Singapore equities should be able to withstand more volatility even if the global economy worsens, going by the results of a series of stress tests conducted on Asian firms.
They found that Singapore ultimately remains "a market that rewards stock-picking", although some sectors will likely still come under strain.
Under the worst test scenario - this assumes that a 10 per cent cut in revenue, 10 per cent foreign exchange depreciation and 100 basis-point hike in interest rates happen all at once next year - three sectors emerged as the most resilient: China water-utility stocks, healthcare and manufacturing.
"No sector can be bullet-proof but, at best, some are less affected than others," said Maybank Kim Eng, which released the study last week. It noted that among the China water-utility firms, SIIC Environment Holdings and China Everbright International would appear the most hardy "as they derive more revenue from water treatment".
"Tariffs are pegged to agreed formulas with local governments while demand is supported by off-take guarantees."
Healthcare stocks such as Q&M and Raffles Medical would also be "stoic" performers, as they are "buffered by the largely non-elective procedures they offer".
"Under (the worst scenario), their earnings could drop 12 to 16 per cent when revenue declines, while foreign exchange and interest rate changes do not really move the needle," said the report. It added that manufacturers such as Innovalues, Valuetronics Holdings and Venture Corporation - which earn the bulk of their revenues in US dollars - should benefit from the strengthening greenback as they reap cheaper production costs.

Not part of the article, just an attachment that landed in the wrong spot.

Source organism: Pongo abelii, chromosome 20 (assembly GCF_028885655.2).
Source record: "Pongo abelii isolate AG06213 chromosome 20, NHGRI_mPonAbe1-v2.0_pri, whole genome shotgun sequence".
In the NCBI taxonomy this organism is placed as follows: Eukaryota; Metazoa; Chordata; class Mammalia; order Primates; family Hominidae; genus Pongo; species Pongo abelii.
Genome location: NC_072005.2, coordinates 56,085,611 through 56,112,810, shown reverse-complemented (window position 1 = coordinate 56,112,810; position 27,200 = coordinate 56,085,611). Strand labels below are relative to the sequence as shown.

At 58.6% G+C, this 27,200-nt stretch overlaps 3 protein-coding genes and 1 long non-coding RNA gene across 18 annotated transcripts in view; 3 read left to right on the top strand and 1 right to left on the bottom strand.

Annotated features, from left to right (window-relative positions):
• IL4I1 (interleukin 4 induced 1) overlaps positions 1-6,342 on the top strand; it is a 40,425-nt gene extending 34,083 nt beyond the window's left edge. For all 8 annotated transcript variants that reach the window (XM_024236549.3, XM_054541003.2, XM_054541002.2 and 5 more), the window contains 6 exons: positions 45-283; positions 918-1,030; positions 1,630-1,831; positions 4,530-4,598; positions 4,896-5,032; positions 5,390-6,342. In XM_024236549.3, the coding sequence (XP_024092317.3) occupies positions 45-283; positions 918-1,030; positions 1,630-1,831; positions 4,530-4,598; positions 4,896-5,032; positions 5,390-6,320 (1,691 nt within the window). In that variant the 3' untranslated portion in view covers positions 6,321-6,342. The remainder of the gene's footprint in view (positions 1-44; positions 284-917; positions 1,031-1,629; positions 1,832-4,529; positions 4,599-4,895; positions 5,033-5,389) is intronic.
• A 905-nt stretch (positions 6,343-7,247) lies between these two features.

But pressure points remain in other parts of the Singapore market.
This is particularly so in the offshore and marine, property and banking sectors - already under pressure - which could be "severely tested" by falling oil prices, rising interest rates and depreciating currencies, noted the report.
In the event of a market shock, highly geared offshore and marine asset owners like Vard Holdings, Pacific Radiance and Swiber Holdings may need to "recapitalise their equity, restructure their debt or face consolidation", it said.
Developers CapitaLand and OUE would also be at risk of cash-flow constraints as their earnings before interest, tax, depreciation and amortisation (Ebitda) fall to "dangerous levels", while the local banks could well see profits slump by up to 80 per cent.
Still, the Singapore market, along with Thailand and India, appears to be more resilient compared with others in the region, said Maybank Kim Eng.
China and Indonesia stood out as the most vulnerable, with China the only country to log a negative free cash flow in the stress test.
"This could be a consequence of excess capacity in China, meaning a shock has a greater impact on cash flows," noted the report.